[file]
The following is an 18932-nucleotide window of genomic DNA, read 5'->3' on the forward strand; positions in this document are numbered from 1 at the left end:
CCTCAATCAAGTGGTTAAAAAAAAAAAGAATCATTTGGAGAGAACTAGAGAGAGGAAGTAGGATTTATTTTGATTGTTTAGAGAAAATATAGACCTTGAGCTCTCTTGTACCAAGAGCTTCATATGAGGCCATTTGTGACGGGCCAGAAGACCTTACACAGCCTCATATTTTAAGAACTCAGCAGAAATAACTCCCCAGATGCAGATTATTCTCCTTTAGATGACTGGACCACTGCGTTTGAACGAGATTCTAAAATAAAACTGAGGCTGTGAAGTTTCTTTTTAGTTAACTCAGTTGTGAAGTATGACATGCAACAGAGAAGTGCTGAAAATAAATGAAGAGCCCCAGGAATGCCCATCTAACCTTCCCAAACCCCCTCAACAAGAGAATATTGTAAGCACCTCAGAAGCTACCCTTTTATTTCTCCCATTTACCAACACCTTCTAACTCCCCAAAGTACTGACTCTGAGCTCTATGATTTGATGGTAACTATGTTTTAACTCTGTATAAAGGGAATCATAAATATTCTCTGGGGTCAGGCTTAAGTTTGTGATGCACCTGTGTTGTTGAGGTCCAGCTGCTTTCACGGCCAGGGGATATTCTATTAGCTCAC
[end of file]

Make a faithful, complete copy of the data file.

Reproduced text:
The following is an 18932-nucleotide window of genomic DNA, read 5'->3' on the forward strand; positions in this document are numbered from 1 at the left end:
CCTCAATCAAGTGGTTAAAAAAAAAAAGAATCATTTGGAGAGAACTAGAGAGAGGAAGTAGGATTTATTTTGATTGTTTAGAGAAAATATAGACCTTGAGCTCTCTTGTACCAAGAGCTTCATATGAGGCCATTTGTGACGGGCCAGAAGACCTTACACAGCCTCATATTTTAAGAACTCAGCAGAAATAACTCCCCAGATGCAGATTATTCTCCTTTAGATGACTGGACCACTGCGTTTGAACGAGATTCTAAAATAAAACTGAGGCTGTGAAGTTTCTTTTTAGTTAACTCAGTTGTGAAGTATGACATGCAACAGAGAAGTGCTGAAAATAAATGAAGAGCCCCAGGAATGCCCATCTAACCTTCCCAAACCCCCTCAACAAGAGAATATTGTAAGCACCTCAGAAGCTACCCTTTTATTTCTCCCATTTACCAACACCTTCTAACTCCCCAAAGTACTGACTCTGAGCTCTATGATTTGATGGTAACTATGTTTTAACTCTGTATAAAGGGAATCATAAATATTCTCTGGGGTCAGGCTTAAGTTTGTGATGCACCTGTGTTGTTGAGGTCCAGCTGCTTTCACGGCCAGGGGATATTCTATTAGCTCAC